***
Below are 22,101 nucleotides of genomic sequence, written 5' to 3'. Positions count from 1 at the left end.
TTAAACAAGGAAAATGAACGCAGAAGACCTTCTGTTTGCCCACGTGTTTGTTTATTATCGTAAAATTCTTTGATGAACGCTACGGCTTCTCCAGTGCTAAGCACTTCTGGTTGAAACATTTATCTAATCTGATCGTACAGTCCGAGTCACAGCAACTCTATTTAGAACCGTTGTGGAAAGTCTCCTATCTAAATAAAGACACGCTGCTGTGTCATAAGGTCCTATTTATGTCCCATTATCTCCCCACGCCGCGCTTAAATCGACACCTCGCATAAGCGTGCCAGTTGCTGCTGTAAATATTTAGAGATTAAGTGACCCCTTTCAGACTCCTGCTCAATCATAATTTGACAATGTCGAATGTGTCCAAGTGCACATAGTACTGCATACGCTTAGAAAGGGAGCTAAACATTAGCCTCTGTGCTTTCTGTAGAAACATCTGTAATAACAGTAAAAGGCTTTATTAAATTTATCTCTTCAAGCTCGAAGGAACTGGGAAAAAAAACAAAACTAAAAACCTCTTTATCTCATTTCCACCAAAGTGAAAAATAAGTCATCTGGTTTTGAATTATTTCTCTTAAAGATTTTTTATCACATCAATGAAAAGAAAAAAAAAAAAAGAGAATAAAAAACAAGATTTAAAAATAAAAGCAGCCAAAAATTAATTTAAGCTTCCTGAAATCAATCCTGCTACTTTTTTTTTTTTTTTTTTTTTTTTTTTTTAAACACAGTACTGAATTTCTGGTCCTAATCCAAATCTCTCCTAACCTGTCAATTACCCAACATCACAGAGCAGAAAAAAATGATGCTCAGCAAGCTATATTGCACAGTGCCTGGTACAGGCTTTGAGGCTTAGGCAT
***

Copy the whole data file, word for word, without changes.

Below are 22,101 nucleotides of genomic sequence, written 5' to 3'. Positions count from 1 at the left end.
TTAAACAAGGAAAATGAACGCAGAAGACCTTCTGTTTGCCCACGTGTTTGTTTATTATCGTAAAATTCTTTGATGAACGCTACGGCTTCTCCAGTGCTAAGCACTTCTGGTTGAAACATTTATCTAATCTGATCGTACAGTCCGAGTCACAGCAACTCTATTTAGAACCGTTGTGGAAAGTCTCCTATCTAAATAAAGACACGCTGCTGTGTCATAAGGTCCTATTTATGTCCCATTATCTCCCCACGCCGCGCTTAAATCGACACCTCGCATAAGCGTGCCAGTTGCTGCTGTAAATATTTAGAGATTAAGTGACCCCTTTCAGACTCCTGCTCAATCATAATTTGACAATGTCGAATGTGTCCAAGTGCACATAGTACTGCATACGCTTAGAAAGGGAGCTAAACATTAGCCTCTGTGCTTTCTGTAGAAACATCTGTAATAACAGTAAAAGGCTTTATTAAATTTATCTCTTCAAGCTCGAAGGAACTGGGAAAAAAAACAAAACTAAAAACCTCTTTATCTCATTTCCACCAAAGTGAAAAATAAGTCATCTGGTTTTGAATTATTTCTCTTAAAGATTTTTTATCACATCAATGAAAAGAAAAAAAAAAAAAGAGAATAAAAAACAAGATTTAAAAATAAAAGCAGCCAAAAATTAATTTAAGCTTCCTGAAATCAATCCTGCTACTTTTTTTTTTTTTTTTTTTTTTTTTTTTTAAACACAGTACTGAATTTCTGGTCCTAATCCAAATCTCTCCTAACCTGTCAATTACCCAACATCACAGAGCAGAAAAAAATGATGCTCAGCAAGCTATATTGCACAGTGCCTGGTACAGGCTTTGAGGCTTAGGCAT